Texas is preparing to take a major step in reforming its prostitution laws, 1200 WOAI news reports.
Several measures which are moving through the Legislature would reduce the crime of prostitution from a felony to a misdemeanor and order treatment and counseling, not jail time, for offenders.
Ana Yanez-Correa, who heads the Texas Criminal Justice Coalition, which has been pushing for reform of the state's prostitution laws, says the only result of the current law, mandating prison sentences of up to five years for people convicted of prostitution, is huge costs to the taxpayer for felony prosecution and incarceration, with no impact on the number of hookers on the streets, and no change in the miserable lives of the prostitutes.
"Many of these woman, and men, have been violated, they have been sexually assaulted, they have mental health and substance abuse problems, they are homeless," she said.
She says researchers have shown that, more than any other criminal, prostitutes will leave their unpleasant lifestyle if they have opportunities in other areas. But Yanez-Correa says current laws actually make it a lot more difficult for that to happen.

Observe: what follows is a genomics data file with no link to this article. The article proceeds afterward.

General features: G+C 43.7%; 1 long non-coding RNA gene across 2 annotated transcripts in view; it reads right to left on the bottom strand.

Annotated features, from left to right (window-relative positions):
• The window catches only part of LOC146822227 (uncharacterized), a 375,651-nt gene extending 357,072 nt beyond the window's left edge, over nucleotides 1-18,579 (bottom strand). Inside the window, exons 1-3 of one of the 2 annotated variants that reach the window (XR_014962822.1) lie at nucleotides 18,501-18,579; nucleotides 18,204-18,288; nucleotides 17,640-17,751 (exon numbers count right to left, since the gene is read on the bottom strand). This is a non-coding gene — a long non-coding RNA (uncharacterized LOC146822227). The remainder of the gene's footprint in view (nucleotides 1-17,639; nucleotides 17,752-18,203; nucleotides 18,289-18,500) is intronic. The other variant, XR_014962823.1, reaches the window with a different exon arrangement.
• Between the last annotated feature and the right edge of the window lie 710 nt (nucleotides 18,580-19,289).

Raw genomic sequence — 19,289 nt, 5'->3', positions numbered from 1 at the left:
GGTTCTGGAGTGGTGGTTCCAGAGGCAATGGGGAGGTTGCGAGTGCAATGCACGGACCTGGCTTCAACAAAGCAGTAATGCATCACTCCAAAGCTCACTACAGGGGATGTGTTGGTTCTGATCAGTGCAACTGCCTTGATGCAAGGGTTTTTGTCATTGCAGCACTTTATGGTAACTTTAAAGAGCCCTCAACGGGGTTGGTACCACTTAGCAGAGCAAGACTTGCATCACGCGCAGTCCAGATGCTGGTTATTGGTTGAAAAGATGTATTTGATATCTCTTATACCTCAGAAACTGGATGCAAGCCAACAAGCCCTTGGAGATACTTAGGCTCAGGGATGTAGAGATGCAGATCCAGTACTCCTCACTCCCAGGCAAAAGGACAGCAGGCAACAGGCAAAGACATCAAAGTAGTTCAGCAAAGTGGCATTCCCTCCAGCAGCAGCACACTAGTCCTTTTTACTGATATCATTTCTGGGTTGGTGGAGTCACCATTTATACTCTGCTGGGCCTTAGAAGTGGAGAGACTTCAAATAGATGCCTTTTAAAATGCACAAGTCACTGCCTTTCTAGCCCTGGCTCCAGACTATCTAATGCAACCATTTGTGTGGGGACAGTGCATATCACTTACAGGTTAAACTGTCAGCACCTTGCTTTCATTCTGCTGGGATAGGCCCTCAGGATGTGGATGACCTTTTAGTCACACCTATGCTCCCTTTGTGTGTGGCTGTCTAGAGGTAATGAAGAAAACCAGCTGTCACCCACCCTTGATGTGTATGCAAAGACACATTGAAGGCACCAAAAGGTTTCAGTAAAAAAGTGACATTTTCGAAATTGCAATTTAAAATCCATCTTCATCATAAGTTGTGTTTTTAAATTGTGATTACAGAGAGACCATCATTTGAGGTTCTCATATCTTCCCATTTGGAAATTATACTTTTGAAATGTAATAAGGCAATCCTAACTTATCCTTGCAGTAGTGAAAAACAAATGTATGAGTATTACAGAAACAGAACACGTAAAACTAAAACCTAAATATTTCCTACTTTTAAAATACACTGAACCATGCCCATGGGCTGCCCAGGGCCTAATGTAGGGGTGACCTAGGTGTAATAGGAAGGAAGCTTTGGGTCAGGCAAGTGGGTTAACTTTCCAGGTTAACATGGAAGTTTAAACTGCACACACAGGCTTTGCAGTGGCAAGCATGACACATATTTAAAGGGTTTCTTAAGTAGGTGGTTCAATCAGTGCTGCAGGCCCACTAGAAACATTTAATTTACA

"After they are convicted as a felon, they have a 'scarlet P' on their foreheads," he said. "You can't get that job, you can't the tools that you need to live responsibility to get out of that horrible lifestyle."
She points out that the proposals being discussed would not 'legalize' prostitution,' it would still be a crime, but they would remove the 'collateral consequences' of a felony conviction.
She stresses that counseling and treatment would be mandatory, and convicted prostitutes who refuse to undergo the treatment could still get jail time. But she says the bills would 'offer individuals a viable exit from the business, while helping them avoid the devastating, lifelong consequences of a conviction.'
"Nobody wakes up in the morning and says, hey, today I'm going to become a prostitute!" Yanez Correa says.